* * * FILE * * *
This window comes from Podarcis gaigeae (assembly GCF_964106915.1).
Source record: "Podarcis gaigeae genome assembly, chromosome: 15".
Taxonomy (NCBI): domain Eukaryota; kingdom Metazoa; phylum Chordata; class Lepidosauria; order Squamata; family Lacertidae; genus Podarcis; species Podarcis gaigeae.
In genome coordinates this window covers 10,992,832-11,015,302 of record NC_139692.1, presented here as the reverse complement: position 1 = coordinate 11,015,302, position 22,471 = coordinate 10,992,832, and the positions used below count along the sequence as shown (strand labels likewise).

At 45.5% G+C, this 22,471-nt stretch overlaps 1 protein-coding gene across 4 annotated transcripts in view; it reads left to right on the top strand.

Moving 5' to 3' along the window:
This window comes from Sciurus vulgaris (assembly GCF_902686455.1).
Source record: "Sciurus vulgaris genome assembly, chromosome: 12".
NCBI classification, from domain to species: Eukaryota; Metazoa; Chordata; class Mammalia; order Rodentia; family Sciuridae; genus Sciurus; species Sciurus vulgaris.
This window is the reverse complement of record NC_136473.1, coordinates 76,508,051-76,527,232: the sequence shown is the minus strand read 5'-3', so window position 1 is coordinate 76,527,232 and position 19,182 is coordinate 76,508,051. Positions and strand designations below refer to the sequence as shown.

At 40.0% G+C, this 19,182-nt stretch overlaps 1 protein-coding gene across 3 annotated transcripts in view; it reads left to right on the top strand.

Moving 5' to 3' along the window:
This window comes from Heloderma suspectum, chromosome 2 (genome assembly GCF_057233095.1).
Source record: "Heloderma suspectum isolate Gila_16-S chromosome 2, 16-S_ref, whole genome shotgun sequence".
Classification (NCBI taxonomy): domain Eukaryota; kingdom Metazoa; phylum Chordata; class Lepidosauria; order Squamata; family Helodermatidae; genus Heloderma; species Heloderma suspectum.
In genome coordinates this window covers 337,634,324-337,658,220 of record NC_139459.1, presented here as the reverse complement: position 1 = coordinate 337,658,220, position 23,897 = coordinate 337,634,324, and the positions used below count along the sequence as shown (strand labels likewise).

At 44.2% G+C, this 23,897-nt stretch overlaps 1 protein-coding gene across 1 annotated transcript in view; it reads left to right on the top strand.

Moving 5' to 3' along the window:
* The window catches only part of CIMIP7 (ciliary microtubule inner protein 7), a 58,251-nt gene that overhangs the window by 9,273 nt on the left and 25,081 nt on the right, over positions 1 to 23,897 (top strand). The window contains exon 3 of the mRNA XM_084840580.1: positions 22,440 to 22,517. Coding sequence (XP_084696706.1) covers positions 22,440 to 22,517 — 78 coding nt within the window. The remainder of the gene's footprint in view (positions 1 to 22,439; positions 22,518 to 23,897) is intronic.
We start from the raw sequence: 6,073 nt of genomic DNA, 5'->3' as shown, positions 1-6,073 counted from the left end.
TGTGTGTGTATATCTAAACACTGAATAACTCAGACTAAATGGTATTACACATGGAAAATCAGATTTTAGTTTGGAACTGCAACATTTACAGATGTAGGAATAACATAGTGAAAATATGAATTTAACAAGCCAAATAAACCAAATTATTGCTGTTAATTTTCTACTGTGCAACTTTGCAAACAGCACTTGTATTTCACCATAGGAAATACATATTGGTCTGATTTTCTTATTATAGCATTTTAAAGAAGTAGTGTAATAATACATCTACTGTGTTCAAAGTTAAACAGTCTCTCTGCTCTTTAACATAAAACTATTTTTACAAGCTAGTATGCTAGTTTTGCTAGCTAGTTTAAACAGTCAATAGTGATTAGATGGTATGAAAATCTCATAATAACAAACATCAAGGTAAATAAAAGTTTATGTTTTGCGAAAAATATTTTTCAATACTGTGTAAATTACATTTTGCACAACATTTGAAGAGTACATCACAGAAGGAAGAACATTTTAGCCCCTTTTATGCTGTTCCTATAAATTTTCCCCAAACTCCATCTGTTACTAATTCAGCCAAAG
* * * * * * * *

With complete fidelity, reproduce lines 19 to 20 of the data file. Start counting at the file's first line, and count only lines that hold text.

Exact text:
* The window catches only part of CIMIP7 (ciliary microtubule inner protein 7), a 58,251-nt gene that overhangs the window by 9,273 nt on the left and 25,081 nt on the right, over positions 1 to 23,897 (top strand). The window contains exon 3 of the mRNA XM_084840580.1: positions 22,440 to 22,517. Coding sequence (XP_084696706.1) covers positions 22,440 to 22,517 — 78 coding nt within the window. The remainder of the gene's footprint in view (positions 1 to 22,439; positions 22,518 to 23,897) is intronic.
We start from the raw sequence: 6,073 nt of genomic DNA, 5'->3' as shown, positions 1-6,073 counted from the left end.